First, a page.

Three weeks passed. Jeremy woke each morning and went about his day, retiring each night with an increasing sense of dread at the impending return of his dreams. He woke in the middle of the night standing in the doorway of the shack, staring out into the endless expanse of grass before him, transmuted from gold to silver by the light of the full moon. Disoriented, Jeremy could not immediately process what had happened, and he stood for a few minutes in the doorway, unbelieving. He recalled no dream, but somehow knew that he had dreamt. Shivering more from fear than from the cool night breeze, Jeremy slowly made his way back into his hammock, drawing the blanket up under his chin as he father used to do when he would tuck Jeremy in. He lay awake for the rest of the night, ears strained to pick out the slightest unfamiliar sound among the night noises to which he was so accustomed. He dozed off a little before sunrise and woke to the anguished bellowing of Hinkey. Jeremy tumbled from his hammock and dashed out to milk the old cow, noting that it was much later in the day than he could ever remember sleeping. He spent the rest of the day in an agitated haze, his whole schedule thrown off by the strange event of the night before.

The following night he dreamt of voices. The one voice had become two, and these two were maddeningly familiar. Jeremy awoke in the dooryard with the realization that one of the voices belonged to his father. As he hurried back inside the relative safety of the shack, he figured the other softer, more musical voice must have been that of his mother, though he did not consciously remember ever hearing her speak. Somehow this knowledge soothed his troubled mind, and he was able to drift off to sleep relatively quickly. He woke at his normal time and went about his normal day, the oddity of his second sleepwalking episode forgotten. That night he dreamt that he could understand what the voices were saying. They called to him from the depths of the tall grass, inviting him to join them, telling him that they could show him the way. Jeremy tried to ask the voice of his father why he had abandoned Jeremy and their home, but the voice just continued on, imploring Jeremy to venture out into the silvery stalks. He awoke at the edge of the clearing.

This persisted for a week or so, and then came the night of the last dream. Jeremy was used to the voices by then, but he was not ready to see his father and mother walk out of the tall grass and back into the clearing. He ran to them, and was swept up into the burly arms of his father. Tears of joy streamed unheeded down the boy’s face as he looked back and forth between his parents. Jeremy had not realized how alone he had been until he wasn’t. He resolved to never let his parents out of his sight again. His tears slowly subsiding, Jeremy clutched his father’s neck, trying to catch glimpses of his long lost mother over his father’s burly shoulder. She was even more beautiful than his father had said, and she beamed at Jeremy when she caught his eye. Relief flooded the boy’s body. It was over now. He would never be alone again.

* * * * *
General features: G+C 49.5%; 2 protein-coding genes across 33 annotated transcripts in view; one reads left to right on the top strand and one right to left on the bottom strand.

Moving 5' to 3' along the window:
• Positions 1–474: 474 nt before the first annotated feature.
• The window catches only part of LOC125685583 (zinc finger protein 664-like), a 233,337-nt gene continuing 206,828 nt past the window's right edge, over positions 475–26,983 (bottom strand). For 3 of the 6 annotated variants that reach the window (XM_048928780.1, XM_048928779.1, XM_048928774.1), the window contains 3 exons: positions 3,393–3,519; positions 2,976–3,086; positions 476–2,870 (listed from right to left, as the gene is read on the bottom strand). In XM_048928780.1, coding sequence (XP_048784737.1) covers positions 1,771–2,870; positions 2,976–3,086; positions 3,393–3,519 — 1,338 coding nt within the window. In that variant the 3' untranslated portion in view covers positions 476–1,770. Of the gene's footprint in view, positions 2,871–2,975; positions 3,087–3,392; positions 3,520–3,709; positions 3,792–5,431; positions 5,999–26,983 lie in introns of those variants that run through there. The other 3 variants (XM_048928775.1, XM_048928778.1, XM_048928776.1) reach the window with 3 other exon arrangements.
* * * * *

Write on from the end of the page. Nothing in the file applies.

The creature was a great black mass, an inky, shifting monolith protruding from the sea of tall grass. It had what appeared to be three small white eyes set into a barely perceptible and altogether unsettling visage. It could shape and extend portions of its being at will, and it was to one of these protuberances that Jeremy now clung. There were two of them close to the boy, horrible excuses for the human form that shifted and pulsed with an unearthly life. Faces seemed to emerge and recede from the forms, the misshapen mouths forming words that would never be spoken.  A strange chorus of whispers seemed to emanate from the creature, and Jeremy mumbled back sleepy replies. The repulsive human forms began to change, and they wrapped themselves around Jeremy’s unconscious form. Soon he was swallowed into the inky blackness, not a trace of him or the revenants of his parents remaining. The whispering rose a level, then ceased. A repellant shudder convulsed the creature and then it glided off through the great sea of grass, its movement oddly elegant in the moonlight, a great vessel cutting its way through a vast ocean. But there were more islands in that ocean than Jeremy had ever dared to imagine. Tiny clearings much like the one that Jeremy had tended for that long and lonely year after his father had disappeared frequently interrupted the grass. It would seem that the creature was something of a gardener as well…